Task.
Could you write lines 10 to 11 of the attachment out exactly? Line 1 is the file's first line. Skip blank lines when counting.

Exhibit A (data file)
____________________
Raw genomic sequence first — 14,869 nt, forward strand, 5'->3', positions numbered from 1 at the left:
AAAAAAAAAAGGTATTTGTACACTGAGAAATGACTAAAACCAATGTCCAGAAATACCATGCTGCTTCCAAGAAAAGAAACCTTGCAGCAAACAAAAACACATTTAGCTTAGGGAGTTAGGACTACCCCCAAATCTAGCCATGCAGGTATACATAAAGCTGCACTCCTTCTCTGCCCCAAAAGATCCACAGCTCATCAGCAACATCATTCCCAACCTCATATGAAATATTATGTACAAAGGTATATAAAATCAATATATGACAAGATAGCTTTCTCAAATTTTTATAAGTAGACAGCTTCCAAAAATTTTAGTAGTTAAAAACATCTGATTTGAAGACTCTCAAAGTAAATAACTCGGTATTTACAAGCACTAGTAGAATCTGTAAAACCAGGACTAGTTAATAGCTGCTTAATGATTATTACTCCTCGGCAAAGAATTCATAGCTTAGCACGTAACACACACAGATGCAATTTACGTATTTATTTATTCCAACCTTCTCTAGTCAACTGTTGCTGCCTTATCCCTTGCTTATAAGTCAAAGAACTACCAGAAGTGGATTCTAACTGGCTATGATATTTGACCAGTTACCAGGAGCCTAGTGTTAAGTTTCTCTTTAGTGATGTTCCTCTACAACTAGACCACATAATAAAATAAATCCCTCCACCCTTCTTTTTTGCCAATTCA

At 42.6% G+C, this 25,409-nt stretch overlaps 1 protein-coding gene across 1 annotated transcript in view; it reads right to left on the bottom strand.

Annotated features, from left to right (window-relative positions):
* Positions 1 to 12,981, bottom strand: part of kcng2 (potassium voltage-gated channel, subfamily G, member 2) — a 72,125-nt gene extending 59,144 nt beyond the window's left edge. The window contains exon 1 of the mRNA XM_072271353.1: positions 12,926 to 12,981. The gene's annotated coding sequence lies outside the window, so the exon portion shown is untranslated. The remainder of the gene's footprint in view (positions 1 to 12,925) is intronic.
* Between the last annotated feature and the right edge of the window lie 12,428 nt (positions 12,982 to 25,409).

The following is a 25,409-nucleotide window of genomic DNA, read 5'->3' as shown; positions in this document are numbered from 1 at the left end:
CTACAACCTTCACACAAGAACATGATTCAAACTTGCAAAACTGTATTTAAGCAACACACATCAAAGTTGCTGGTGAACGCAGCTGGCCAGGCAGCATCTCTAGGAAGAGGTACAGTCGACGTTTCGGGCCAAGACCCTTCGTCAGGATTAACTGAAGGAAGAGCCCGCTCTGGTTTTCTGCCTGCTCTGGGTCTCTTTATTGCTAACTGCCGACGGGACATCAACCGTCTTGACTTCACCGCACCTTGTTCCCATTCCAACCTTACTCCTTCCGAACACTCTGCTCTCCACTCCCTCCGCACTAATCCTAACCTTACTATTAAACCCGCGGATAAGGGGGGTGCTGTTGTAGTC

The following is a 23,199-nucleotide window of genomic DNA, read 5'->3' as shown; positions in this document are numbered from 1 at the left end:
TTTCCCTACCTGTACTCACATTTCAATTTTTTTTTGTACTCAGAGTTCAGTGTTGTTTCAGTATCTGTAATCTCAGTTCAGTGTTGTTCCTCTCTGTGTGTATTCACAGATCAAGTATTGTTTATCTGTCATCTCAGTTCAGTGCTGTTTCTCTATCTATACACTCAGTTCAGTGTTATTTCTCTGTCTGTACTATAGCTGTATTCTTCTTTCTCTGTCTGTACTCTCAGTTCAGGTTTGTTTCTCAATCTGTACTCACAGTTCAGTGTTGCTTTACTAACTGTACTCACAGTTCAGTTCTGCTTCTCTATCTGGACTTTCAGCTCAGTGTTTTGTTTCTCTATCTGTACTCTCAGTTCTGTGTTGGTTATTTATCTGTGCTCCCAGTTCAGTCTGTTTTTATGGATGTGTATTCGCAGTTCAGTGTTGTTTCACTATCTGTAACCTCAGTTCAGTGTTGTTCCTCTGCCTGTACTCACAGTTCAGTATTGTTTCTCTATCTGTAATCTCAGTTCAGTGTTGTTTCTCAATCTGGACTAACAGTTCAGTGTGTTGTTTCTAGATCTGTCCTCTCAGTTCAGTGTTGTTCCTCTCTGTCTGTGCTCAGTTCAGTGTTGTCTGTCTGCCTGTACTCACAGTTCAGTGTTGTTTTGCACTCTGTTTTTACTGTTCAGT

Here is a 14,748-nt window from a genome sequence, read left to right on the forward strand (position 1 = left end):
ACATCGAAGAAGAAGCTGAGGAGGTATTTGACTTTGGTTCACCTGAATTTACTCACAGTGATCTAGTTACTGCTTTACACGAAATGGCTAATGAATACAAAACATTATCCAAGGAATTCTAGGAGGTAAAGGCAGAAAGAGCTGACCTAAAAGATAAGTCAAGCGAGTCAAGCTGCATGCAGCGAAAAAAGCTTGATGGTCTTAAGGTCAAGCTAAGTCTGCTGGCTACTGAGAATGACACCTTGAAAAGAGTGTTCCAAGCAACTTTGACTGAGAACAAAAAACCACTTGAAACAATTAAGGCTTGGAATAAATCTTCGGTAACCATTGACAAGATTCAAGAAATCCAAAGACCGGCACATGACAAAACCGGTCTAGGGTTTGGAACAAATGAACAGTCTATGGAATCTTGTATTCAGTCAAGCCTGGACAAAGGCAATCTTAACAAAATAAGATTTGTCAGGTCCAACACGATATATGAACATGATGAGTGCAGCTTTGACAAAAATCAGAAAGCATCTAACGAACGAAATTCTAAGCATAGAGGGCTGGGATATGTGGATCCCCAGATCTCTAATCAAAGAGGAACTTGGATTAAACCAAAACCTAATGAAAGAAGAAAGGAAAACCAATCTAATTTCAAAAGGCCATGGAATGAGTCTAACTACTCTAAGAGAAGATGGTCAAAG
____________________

TTTCCCTACCTGTACTCACATTTCAATTTTTTTTTGTACTCAGAGTTCAGTGTTGTTTCAGTATCTGTAATCTCAGTTCAGTGTTGTTCCTCTCTGTGTGTATTCACAGATCAAGTATTGTTTATCTGTCATCTCAGTTCAGTGCTGTTTCTCTATCTATACACTCAGTTCAGTGTTATTTCTCTGTCTGTACTATAGCTGTATTCTTCTTTCTCTGTCTGTACTCTCAGTTCAGGTTTGTTTCTCAATCTGTACTCACAGTTCAGTGTTGCTTTACTAACTGTACTCACAGTTCAGTTCTGCTTCTCTATCTGGACTTTCAGCTCAGTGTTTTGTTTCTCTATCTGTACTCTCAGTTCTGTGTTGGTTATTTATCTGTGCTCCCAGTTCAGTCTGTTTTTATGGATGTGTATTCGCAGTTCAGTGTTGTTTCACTATCTGTAACCTCAGTTCAGTGTTGTTCCTCTGCCTGTACTCACAGTTCAGTATTGTTTCTCTATCTGTAATCTCAGTTCAGTGTTGTTTCTCAATCTGGACTAACAGTTCAGTGTGTTGTTTCTAGATCTGTCCTCTCAGTTCAGTGTTGTTCCTCTCTGTCTGTGCTCAGTTCAGTGTTGTCTGTCTGCCTGTACTCACAGTTCAGTGTTGTTTTGCACTCTGTTTTTACTGTTCAGT

Here is a 14,748-nt window from a genome sequence, read left to right on the forward strand (position 1 = left end):